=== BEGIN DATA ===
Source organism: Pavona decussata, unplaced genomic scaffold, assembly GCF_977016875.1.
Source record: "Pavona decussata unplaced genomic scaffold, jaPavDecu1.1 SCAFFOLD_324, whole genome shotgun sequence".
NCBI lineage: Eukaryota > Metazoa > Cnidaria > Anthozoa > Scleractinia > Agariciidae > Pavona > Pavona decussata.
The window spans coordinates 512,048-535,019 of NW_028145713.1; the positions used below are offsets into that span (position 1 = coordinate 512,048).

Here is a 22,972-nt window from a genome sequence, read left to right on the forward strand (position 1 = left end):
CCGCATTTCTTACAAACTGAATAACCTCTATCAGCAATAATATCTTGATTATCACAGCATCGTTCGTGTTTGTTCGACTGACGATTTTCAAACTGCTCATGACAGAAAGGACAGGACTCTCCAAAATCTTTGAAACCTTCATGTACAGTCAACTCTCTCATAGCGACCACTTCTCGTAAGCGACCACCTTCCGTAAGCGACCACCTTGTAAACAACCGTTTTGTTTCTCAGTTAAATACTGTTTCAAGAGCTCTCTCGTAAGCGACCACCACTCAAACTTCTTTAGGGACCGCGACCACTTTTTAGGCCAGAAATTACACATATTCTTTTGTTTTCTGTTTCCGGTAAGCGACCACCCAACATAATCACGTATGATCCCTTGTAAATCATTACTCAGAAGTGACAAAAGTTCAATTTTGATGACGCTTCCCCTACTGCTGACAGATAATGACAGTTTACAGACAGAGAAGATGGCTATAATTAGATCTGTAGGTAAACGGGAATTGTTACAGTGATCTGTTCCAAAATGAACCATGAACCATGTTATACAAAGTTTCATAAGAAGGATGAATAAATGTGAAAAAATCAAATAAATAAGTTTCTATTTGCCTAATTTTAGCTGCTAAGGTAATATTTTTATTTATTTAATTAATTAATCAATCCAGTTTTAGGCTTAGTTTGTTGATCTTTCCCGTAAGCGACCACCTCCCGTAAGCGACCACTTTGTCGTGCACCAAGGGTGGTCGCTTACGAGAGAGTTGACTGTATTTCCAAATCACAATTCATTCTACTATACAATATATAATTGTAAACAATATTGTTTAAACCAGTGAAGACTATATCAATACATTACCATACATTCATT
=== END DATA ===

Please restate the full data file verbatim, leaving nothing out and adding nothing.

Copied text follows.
Source organism: Pavona decussata, unplaced genomic scaffold, assembly GCF_977016875.1.
Source record: "Pavona decussata unplaced genomic scaffold, jaPavDecu1.1 SCAFFOLD_324, whole genome shotgun sequence".
NCBI lineage: Eukaryota > Metazoa > Cnidaria > Anthozoa > Scleractinia > Agariciidae > Pavona > Pavona decussata.
The window spans coordinates 512,048-535,019 of NW_028145713.1; the positions used below are offsets into that span (position 1 = coordinate 512,048).

Here is a 22,972-nt window from a genome sequence, read left to right on the forward strand (position 1 = left end):
CCGCATTTCTTACAAACTGAATAACCTCTATCAGCAATAATATCTTGATTATCACAGCATCGTTCGTGTTTGTTCGACTGACGATTTTCAAACTGCTCATGACAGAAAGGACAGGACTCTCCAAAATCTTTGAAACCTTCATGTACAGTCAACTCTCTCATAGCGACCACTTCTCGTAAGCGACCACCTTCCGTAAGCGACCACCTTGTAAACAACCGTTTTGTTTCTCAGTTAAATACTGTTTCAAGAGCTCTCTCGTAAGCGACCACCACTCAAACTTCTTTAGGGACCGCGACCACTTTTTAGGCCAGAAATTACACATATTCTTTTGTTTTCTGTTTCCGGTAAGCGACCACCCAACATAATCACGTATGATCCCTTGTAAATCATTACTCAGAAGTGACAAAAGTTCAATTTTGATGACGCTTCCCCTACTGCTGACAGATAATGACAGTTTACAGACAGAGAAGATGGCTATAATTAGATCTGTAGGTAAACGGGAATTGTTACAGTGATCTGTTCCAAAATGAACCATGAACCATGTTATACAAAGTTTCATAAGAAGGATGAATAAATGTGAAAAAATCAAATAAATAAGTTTCTATTTGCCTAATTTTAGCTGCTAAGGTAATATTTTTATTTATTTAATTAATTAATCAATCCAGTTTTAGGCTTAGTTTGTTGATCTTTCCCGTAAGCGACCACCTCCCGTAAGCGACCACTTTGTCGTGCACCAAGGGTGGTCGCTTACGAGAGAGTTGACTGTATTTCCAAATCACAATTCATTCTACTATACAATATATAATTGTAAACAATATTGTTTAAACCAGTGAAGACTATATCAATACATTACCATACATTCATT